In a response to the policy update announced last week by the Department of Health and Human Services, the church leaders said the policy offers “second-class status to our first-class institutions in Catholic health care, Catholic education and Catholic charities.”

“Because the stakes are so high, we will not cease from our effort to assure that healthcare for all does not mean freedom for few,” Cardinal Timothy Dolan of New York, president of the conference, said in a statement. “We will continue to stand united with brother bishops, religious institutions, and individual citizens who seek redress in the courts for as long as this is necessary.”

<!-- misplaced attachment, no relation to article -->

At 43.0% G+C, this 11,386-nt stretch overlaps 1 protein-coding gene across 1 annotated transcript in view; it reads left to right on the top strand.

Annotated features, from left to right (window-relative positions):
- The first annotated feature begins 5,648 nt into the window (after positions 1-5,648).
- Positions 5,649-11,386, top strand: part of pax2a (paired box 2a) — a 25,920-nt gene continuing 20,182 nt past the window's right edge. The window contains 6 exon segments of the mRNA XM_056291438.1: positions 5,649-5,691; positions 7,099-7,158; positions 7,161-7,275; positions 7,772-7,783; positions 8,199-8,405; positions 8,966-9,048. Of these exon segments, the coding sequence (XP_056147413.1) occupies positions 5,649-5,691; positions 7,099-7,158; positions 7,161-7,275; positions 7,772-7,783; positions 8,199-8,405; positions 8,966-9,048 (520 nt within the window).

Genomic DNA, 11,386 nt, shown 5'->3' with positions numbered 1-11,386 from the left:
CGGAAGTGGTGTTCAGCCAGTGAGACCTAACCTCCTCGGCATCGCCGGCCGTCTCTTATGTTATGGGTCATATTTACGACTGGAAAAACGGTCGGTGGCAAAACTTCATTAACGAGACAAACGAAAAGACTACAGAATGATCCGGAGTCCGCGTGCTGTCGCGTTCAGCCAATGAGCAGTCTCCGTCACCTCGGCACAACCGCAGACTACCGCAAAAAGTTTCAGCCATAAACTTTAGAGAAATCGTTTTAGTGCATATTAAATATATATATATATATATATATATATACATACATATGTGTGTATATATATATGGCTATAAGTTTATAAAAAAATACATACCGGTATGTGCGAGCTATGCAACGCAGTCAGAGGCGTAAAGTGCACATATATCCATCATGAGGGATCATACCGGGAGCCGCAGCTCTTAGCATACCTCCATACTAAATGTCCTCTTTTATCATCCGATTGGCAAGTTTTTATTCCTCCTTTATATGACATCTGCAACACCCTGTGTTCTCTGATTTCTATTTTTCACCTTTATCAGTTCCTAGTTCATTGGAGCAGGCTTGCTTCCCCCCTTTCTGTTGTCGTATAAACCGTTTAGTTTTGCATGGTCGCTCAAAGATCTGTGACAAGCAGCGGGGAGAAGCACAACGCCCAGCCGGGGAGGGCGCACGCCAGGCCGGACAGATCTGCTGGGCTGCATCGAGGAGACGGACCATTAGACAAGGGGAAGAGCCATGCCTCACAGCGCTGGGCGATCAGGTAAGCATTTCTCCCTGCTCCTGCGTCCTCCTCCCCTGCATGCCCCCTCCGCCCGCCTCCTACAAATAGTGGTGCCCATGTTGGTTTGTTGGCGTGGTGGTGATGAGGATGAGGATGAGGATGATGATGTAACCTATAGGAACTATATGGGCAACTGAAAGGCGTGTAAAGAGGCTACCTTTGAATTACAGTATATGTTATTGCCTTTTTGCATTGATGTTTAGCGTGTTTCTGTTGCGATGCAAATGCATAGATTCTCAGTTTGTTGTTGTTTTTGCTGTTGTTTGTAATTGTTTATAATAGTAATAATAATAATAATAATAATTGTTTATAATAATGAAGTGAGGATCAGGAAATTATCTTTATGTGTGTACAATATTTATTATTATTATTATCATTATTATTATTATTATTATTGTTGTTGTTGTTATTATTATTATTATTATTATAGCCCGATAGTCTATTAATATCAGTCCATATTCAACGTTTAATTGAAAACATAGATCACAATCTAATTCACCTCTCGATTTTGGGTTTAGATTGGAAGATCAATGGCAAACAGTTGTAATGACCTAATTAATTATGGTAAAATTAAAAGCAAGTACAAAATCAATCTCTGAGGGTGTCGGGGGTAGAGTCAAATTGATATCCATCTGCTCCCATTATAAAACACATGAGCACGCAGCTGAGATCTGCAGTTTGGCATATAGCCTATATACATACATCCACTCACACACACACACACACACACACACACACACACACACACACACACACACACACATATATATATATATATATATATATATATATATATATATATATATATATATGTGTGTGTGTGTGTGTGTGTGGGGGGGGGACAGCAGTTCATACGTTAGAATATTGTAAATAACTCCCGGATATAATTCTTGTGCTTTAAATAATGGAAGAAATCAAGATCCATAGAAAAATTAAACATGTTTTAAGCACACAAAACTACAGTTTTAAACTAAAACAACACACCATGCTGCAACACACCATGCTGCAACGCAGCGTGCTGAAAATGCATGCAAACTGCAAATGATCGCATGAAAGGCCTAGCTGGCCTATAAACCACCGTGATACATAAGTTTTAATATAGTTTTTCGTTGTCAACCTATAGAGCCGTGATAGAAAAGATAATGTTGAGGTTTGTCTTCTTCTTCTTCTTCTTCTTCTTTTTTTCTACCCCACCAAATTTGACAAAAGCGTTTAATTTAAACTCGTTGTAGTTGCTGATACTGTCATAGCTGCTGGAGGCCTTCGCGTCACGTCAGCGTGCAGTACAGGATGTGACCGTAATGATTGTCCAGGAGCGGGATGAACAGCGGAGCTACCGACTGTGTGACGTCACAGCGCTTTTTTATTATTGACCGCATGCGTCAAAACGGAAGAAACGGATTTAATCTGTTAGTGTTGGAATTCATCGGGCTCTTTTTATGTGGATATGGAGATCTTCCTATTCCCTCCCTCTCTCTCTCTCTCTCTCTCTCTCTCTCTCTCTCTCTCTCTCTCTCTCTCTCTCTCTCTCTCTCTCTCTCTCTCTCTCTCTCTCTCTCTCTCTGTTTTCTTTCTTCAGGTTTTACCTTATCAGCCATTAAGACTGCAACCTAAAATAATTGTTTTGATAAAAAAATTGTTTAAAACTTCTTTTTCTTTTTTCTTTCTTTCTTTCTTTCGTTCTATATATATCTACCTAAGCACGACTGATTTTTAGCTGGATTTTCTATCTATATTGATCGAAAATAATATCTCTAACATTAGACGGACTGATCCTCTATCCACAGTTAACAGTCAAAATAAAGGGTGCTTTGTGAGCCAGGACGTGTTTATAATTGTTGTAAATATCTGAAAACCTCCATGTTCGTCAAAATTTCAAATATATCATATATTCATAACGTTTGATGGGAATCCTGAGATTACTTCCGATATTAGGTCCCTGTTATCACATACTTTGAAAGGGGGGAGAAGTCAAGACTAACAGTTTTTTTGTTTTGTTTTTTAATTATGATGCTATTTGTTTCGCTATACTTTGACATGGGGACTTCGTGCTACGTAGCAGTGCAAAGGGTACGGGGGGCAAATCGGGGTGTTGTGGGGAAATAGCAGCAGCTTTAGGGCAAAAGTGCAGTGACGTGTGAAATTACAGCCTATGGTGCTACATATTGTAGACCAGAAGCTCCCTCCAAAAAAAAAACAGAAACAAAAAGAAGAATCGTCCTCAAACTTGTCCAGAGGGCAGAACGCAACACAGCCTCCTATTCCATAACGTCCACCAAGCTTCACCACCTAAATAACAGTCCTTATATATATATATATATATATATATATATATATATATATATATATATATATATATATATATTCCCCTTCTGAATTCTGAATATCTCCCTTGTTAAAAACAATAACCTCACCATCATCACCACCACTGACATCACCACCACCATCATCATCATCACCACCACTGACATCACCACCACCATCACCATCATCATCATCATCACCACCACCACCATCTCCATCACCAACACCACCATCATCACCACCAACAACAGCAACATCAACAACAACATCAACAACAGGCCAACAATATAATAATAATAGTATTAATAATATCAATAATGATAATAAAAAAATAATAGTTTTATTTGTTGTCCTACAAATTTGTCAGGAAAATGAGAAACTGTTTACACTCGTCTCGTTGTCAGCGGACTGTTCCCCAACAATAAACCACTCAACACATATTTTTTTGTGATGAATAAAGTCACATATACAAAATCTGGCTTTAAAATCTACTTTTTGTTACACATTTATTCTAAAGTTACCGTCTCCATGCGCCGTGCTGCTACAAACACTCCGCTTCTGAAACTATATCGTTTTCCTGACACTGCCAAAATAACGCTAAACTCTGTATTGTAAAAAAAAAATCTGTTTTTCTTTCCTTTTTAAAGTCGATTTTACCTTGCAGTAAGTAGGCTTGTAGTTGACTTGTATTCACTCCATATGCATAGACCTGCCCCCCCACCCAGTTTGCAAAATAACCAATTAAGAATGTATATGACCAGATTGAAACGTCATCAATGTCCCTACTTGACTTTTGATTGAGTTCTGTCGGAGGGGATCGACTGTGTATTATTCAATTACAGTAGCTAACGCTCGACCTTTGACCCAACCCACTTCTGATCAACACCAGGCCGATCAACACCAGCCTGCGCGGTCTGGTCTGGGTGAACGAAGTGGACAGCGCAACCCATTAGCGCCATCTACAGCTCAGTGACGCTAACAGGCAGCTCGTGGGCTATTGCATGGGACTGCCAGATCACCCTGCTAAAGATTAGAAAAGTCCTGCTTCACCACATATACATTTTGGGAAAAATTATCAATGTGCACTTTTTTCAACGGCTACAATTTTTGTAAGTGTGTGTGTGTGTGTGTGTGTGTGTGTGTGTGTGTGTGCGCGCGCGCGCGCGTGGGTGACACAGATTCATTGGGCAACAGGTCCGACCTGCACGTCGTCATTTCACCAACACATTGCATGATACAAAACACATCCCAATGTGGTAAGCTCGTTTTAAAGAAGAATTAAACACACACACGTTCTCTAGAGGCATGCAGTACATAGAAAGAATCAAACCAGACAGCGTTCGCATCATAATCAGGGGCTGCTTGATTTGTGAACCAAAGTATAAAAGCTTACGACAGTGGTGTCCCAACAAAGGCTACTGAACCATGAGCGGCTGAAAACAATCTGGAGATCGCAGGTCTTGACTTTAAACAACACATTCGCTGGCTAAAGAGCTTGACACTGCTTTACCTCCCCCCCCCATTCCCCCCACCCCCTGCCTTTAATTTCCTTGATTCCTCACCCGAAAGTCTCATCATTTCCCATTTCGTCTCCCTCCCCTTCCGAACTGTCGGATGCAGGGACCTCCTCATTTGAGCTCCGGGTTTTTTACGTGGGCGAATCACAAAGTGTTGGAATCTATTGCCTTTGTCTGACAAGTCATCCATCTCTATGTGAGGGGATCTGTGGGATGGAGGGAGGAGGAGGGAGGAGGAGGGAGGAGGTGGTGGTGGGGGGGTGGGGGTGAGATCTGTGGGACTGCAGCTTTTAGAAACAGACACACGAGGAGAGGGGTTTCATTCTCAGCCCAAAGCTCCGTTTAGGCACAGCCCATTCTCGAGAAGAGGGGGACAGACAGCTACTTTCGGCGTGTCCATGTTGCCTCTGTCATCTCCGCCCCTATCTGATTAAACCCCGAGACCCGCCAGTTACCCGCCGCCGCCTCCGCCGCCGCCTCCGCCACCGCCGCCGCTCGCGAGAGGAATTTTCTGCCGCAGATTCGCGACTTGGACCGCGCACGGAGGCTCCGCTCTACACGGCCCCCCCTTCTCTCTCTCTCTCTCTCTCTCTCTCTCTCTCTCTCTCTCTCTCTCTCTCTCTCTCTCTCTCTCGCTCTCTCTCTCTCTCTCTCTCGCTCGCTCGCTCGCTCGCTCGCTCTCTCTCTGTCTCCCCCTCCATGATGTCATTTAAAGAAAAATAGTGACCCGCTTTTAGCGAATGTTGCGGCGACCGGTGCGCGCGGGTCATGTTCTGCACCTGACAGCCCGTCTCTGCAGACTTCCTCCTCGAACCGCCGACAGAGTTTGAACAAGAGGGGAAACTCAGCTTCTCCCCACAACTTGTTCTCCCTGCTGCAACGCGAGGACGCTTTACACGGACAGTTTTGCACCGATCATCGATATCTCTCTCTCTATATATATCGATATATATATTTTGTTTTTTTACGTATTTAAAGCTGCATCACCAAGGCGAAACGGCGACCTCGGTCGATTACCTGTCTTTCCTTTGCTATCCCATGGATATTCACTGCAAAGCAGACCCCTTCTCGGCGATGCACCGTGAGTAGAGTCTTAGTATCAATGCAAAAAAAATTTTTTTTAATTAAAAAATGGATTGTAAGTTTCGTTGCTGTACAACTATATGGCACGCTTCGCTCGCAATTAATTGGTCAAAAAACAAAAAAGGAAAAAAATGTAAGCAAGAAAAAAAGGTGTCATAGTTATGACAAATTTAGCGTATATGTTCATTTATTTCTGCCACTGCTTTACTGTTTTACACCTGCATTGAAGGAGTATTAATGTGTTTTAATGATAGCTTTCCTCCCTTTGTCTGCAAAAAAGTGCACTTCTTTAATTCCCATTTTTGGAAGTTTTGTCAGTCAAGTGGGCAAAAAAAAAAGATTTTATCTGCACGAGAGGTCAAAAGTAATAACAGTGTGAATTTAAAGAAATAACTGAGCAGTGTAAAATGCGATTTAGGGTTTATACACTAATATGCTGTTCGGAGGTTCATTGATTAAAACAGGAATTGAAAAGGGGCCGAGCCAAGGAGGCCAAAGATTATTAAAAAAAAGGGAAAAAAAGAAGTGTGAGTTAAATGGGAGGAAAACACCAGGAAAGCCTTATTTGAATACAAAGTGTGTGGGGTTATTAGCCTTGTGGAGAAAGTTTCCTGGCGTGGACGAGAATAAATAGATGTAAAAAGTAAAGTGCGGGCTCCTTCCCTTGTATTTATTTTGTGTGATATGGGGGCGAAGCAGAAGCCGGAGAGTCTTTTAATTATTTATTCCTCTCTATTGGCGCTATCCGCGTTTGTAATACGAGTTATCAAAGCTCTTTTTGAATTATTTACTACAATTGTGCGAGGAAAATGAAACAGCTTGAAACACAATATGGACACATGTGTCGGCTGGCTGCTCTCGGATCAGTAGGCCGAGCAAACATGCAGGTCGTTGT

Although the bishops identified the changes as a step in the right direction, they made it clear that they were not satisfied.

The proposed guidelines would allow religious-affiliated organizations opposing contraception to opt out of a federal mandate requiring that they provide their employees with insurance coverage for birth control.

The policy would give women at non-profit, religious-based organizations, like certain hospitals and universities, the ability to receive contraception through separate health policies at no charge.